How to Pronounce COVID-19 Words

With the COVID outbreak, we have many new, frequently used words in our daily vocabulary. In this lesson, we’ll cover some of the most commonly mispronounced words related to the coronavirus.


The “o” should be pronounced with rounded lips. In fact, the lips should not only round, but glide forward to say “w”.

There is a difference between “v” and “w”. When making a “v” sound, your top teeth should touch your bottom lip while air flows through. You should feel vibration on your bottom lip. The lips should NOT round. If you push your lips forward, you are not producing “v” (at least not a correct “v” sound).

Primary stress should be placed on the last syllable (beat) of the word “nineteen”. This means that the pitch of your voice will go up on “teen.”


Did you know that “qu” actually makes two sounds? You need to use a “k” and  a “w”. There are a few words, like “quarter,” in which the “qu” just says “k,” but that is the exception rather than the rule. In the word “quarantine,” the first syllable will sound like “kwor.” That’s right! We will use an “o” sound before the “r.” Make sure to round your lips to the point that they are almost closed.

The last syllable of the word, “tine,” should sound like “teen.” Be careful to use the “ee” sound; do not pronounce the vowel as “I” like in “bike.” You can read more about the “ee” sound in this blog post.


In words with “-ic” endings, stress goes on the syllable just before the ending. This means that we stress “dem” in this word. To stress “dem,” make sure your pitch goes up on “dem” and then back down on “ic.”

The “a” in the first syllable is the same vowel we hear in words like “cat.” This sound will likely be difficult to correct on your own if you aren’t already able to produce it. Just know that this sound is different from the “ah” sound we hear in words like “father.”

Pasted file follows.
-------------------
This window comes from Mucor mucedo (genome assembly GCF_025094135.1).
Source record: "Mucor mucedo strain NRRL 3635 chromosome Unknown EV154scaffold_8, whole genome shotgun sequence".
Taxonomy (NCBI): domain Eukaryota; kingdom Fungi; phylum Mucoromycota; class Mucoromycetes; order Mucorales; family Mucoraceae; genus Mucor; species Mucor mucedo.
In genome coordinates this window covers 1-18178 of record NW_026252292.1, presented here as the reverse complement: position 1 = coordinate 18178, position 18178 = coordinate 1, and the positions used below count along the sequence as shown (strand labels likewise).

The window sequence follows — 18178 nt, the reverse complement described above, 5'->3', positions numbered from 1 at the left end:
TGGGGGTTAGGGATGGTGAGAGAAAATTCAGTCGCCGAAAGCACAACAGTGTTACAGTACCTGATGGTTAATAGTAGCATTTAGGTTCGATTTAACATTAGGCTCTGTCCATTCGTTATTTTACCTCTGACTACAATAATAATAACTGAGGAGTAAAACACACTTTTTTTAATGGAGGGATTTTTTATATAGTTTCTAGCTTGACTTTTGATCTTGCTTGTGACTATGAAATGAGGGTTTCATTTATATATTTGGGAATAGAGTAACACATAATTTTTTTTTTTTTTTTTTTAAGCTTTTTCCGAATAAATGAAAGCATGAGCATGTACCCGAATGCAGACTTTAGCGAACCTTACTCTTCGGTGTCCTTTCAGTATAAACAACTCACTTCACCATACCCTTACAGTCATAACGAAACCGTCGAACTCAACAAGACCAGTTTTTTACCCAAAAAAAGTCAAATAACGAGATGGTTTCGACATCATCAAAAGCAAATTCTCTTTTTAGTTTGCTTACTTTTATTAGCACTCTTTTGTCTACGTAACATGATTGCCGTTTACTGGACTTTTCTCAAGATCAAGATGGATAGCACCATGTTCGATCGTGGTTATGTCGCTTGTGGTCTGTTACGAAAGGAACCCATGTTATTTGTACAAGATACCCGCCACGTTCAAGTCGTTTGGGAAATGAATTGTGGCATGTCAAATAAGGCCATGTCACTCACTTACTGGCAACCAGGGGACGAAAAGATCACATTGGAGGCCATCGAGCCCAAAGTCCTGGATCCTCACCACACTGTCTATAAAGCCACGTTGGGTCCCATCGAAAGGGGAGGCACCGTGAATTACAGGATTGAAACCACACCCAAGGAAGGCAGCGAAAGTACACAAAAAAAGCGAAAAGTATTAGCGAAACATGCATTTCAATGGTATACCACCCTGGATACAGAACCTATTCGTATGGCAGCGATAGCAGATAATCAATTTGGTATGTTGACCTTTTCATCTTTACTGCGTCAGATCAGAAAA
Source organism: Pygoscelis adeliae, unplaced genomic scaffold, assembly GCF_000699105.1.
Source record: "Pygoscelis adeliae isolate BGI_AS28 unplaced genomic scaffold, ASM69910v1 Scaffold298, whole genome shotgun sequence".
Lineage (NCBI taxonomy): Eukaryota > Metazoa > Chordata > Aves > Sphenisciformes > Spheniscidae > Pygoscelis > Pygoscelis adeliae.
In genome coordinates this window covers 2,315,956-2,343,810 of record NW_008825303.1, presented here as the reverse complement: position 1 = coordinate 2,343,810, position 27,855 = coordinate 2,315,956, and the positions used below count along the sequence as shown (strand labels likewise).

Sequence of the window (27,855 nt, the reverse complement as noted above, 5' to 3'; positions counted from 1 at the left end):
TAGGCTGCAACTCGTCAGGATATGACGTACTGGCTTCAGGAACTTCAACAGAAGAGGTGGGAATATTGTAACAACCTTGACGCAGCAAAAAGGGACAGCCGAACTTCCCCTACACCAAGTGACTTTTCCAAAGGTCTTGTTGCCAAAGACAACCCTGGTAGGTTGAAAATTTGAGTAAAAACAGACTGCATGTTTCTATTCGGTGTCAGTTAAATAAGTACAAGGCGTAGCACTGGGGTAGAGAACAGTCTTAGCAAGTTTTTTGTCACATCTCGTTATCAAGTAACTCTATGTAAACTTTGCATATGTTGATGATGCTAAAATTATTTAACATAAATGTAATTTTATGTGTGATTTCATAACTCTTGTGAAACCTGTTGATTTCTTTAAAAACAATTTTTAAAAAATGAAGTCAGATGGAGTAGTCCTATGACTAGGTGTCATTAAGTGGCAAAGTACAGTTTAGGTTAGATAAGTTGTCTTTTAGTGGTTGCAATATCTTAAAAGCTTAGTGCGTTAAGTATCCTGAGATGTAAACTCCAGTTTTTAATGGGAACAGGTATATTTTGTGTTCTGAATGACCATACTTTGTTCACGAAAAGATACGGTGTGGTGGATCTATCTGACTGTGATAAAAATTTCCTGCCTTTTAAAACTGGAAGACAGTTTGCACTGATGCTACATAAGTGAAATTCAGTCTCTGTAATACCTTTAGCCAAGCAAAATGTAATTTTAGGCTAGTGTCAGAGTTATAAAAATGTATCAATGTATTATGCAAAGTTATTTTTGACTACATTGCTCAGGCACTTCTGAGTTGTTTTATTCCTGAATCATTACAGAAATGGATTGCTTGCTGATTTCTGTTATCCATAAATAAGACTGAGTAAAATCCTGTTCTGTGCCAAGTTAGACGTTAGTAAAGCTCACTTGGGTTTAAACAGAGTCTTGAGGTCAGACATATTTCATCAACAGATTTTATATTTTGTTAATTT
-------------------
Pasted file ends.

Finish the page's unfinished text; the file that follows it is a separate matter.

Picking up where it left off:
When you see an “au” in American English, it is almost always pronounced as “ah.” You should not round the lips at all. Not even a little bit. The tongue drops to the bottom of the mouth and the lips stay completely relaxed.

In “tion” endings, skip the vowel. You’ll move straight from the “sh” sound to the “n.”


The “s” should sound like an “s”; don’t change the “s” to “z.”


The “o” in the first syllable of the word should sound like “kuhn”. Actually, the vowel almost gets completely swallowed up by the “n.” If you try to say “k” and then “n” with no vowel in between, you’ll probably produce this syllable. Remember that even though you see the letter “o,” this does not mean that we will use an “o” sound. You can learn more about pronunciation of “con” and “com” in this blog post.

The ending of the word, “-gious,” should be one beat, not two. It will sound very similar to the word “just,” but with no “t.” The vowel will also be reduced. This just means that the vowel will be very quick and light. If you try not to produce a vowel at all, moving straight from “j” to “s,” you will probably do it perfectly.

Social distancing

The “o” in social should be produced with a rounded, gliding “o” sound. Your lips will glide forward to say “w” at the end of this sound.

The “i” and “a” in “social” are silent. You’ll use a “sh” sound and then go directly into “l.”

Think about the first “i” in the word “distancing.” This should be a relaxed “ih” sound, NOT “ee.” The tongue should be relaxed. While the tongue will be very high, the middle of the tongue will not touch the roof of the mouth.


The “o” in the word “online” is produced as “ah.” The tongue is relaxed at the bottom of the mouth and the lips are completely relaxed as well; they do not round at all. There are actually three different ways to produce “o” at the beginning of words. We won’t cover all of that in this lesson, but just know that the “o” at the beginning of words doesn’t always make the same sound.

Each word has one point of primary stress. This means that our pitch will rise on a particular syllable, or beat. The word “online” is interesting because the placement of stress changes depending on how we use the word. If we use it to describe another noun, as in “online classes,” the stress goes on the first syllable — “on.” If we use “online” as a place, as in “I’m taking classes online,” the stress will be placed on the second syllable — “line.”


Round your lips when you make the “oo” sound. Your lips should glide forward at the end of this sound to say “w.”


Stress in this word should be placed on the second syllable, “ro.”

When producing “v,” make sure to touch your top teeth to your bottom lip, letting air flow through continuously. You should feel vibration on your lower lip. Don’t round your lips or push them forward as this will create something more like “w.”

I hope this lesson has been helpful! If you’re interested in learning more about American English pronunciation, please take a look at our self-study or live coaching learning opportunities.

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